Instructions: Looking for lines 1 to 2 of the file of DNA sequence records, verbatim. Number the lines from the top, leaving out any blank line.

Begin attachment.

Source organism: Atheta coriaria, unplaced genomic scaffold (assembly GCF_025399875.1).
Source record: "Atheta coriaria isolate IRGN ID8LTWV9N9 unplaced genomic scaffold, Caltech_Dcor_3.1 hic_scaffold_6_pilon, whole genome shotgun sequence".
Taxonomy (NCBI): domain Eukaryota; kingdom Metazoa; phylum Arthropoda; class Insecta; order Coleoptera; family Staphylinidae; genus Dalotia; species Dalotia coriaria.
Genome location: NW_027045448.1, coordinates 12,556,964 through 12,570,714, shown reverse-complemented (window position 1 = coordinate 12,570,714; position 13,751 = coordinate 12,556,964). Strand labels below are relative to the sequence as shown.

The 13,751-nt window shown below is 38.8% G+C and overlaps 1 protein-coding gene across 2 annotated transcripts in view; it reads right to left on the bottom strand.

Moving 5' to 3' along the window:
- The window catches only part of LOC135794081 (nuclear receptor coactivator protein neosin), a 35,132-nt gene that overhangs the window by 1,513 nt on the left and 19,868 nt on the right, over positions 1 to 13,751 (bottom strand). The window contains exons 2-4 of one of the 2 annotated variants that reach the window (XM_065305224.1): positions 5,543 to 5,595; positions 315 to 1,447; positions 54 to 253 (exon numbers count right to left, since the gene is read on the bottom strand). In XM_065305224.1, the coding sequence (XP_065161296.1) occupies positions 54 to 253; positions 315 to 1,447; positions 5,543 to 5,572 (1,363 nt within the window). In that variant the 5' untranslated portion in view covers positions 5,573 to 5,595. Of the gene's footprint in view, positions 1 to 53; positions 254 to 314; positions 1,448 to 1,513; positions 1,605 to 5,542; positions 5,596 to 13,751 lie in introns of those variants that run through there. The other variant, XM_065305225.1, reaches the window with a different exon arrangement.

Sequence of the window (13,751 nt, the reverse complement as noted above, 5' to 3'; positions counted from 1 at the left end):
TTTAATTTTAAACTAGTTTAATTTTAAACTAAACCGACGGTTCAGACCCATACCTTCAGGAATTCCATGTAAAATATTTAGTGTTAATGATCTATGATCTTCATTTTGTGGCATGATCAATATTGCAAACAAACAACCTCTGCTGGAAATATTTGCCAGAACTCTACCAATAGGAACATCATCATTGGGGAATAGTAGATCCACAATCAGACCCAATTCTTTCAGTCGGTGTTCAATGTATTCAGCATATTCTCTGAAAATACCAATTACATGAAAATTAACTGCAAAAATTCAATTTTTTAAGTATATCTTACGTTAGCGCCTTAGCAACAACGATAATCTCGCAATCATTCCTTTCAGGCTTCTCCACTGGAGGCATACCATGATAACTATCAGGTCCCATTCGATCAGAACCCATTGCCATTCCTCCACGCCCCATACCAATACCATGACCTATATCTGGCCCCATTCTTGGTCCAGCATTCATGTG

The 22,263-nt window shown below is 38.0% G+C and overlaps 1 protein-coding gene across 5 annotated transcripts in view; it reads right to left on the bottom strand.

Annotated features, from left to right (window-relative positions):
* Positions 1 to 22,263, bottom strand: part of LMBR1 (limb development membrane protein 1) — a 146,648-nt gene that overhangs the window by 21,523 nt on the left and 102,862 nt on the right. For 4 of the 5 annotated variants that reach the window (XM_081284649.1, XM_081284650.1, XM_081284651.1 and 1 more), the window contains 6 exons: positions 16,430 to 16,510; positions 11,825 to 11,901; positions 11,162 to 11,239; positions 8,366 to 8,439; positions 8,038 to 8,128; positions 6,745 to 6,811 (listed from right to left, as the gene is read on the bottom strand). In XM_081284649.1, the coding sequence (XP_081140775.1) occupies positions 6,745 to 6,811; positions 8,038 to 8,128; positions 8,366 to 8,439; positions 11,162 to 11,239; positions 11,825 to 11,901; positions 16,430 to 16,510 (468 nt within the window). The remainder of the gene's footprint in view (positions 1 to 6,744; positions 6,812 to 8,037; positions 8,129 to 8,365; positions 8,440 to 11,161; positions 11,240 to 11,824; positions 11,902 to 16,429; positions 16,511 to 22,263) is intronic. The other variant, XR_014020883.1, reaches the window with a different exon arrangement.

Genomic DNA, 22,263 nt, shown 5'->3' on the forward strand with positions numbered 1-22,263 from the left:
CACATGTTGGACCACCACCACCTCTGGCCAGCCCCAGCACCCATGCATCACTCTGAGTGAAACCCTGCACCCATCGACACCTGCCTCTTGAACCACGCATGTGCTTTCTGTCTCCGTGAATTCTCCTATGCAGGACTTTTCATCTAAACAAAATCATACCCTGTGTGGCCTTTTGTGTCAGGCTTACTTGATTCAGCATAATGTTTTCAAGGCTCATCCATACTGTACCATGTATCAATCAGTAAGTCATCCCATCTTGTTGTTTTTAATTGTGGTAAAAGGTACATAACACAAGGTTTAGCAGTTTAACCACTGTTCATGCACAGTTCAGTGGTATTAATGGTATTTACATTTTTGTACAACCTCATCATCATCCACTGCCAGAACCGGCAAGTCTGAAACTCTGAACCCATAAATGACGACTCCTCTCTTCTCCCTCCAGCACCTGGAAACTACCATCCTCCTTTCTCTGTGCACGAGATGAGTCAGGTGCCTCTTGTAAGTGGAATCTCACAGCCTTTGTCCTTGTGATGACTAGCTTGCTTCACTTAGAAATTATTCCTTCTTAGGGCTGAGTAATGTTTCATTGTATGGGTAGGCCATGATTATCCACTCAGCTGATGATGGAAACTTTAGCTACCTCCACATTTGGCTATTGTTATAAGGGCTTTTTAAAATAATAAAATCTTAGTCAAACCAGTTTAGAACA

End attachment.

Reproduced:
Source organism: Atheta coriaria, unplaced genomic scaffold (assembly GCF_025399875.1).
Source record: "Atheta coriaria isolate IRGN ID8LTWV9N9 unplaced genomic scaffold, Caltech_Dcor_3.1 hic_scaffold_6_pilon, whole genome shotgun sequence".